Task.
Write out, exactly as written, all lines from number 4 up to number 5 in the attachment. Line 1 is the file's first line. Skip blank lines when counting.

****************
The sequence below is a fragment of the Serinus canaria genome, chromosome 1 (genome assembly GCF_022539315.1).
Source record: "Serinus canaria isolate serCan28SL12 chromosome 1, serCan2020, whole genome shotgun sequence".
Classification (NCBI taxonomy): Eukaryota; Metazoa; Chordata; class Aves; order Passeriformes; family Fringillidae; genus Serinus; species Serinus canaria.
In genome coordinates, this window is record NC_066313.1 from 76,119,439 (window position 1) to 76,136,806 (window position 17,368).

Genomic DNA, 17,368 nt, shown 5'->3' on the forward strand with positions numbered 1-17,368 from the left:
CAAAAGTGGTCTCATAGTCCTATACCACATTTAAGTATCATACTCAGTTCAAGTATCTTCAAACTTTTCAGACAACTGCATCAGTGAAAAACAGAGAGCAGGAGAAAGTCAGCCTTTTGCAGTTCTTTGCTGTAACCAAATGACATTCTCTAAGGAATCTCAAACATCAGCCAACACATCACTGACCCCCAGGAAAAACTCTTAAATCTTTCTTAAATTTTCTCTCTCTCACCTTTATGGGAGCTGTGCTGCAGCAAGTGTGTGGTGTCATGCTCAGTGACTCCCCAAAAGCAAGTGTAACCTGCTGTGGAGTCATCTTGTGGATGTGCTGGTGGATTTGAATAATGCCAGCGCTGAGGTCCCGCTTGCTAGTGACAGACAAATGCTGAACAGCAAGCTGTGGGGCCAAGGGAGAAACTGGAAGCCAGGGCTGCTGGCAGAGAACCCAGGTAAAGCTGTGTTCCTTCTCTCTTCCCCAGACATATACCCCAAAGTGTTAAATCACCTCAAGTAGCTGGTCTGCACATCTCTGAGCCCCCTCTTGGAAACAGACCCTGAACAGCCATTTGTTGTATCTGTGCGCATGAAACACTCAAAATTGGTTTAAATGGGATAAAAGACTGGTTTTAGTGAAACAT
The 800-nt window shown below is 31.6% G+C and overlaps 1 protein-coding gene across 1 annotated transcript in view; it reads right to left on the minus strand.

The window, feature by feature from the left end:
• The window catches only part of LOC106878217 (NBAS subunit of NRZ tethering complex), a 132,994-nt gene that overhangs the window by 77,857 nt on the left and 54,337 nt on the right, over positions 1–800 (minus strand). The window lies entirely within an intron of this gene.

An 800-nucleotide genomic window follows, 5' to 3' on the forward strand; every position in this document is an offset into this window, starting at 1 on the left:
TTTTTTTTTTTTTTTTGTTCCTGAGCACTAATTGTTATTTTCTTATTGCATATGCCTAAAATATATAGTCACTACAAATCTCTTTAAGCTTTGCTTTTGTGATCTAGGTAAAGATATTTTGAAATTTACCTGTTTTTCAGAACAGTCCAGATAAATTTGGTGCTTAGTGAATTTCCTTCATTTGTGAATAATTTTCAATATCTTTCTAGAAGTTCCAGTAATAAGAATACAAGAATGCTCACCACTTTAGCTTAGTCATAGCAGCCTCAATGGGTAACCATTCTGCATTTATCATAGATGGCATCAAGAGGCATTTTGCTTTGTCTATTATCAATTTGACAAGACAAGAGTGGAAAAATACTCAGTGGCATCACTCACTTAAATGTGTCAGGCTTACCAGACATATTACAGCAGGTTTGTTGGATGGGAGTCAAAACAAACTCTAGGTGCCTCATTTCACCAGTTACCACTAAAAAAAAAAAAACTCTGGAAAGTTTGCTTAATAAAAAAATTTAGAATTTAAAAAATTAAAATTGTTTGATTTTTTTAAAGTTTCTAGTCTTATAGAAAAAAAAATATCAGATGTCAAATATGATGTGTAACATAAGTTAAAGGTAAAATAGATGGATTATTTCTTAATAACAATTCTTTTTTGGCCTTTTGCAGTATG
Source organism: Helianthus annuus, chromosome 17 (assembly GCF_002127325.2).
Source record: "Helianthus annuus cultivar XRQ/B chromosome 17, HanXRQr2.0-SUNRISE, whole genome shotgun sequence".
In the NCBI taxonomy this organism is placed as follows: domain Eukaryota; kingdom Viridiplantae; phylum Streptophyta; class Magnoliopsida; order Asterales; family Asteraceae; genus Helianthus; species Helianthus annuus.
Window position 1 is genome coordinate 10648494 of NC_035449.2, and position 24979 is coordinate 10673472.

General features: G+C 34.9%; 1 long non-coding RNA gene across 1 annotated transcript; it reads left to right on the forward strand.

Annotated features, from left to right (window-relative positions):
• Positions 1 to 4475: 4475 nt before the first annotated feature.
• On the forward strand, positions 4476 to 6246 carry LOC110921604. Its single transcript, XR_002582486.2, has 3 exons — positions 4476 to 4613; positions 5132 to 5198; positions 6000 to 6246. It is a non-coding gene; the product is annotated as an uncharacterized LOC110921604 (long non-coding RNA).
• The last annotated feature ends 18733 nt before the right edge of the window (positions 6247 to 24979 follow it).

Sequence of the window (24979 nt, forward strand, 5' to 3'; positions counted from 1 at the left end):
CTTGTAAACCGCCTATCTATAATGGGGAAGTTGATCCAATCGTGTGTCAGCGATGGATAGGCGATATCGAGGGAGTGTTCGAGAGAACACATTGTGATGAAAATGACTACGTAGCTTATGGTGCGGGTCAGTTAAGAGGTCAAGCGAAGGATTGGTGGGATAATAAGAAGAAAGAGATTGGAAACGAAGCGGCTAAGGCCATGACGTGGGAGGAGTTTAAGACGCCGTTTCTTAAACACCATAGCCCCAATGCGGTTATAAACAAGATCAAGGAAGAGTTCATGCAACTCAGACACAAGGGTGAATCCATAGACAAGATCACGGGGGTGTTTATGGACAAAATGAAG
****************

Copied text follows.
In genome coordinates, this window is record NC_066313.1 from 76,119,439 (window position 1) to 76,136,806 (window position 17,368).

Genomic DNA, 17,368 nt, shown 5'->3' on the forward strand with positions numbered 1-17,368 from the left: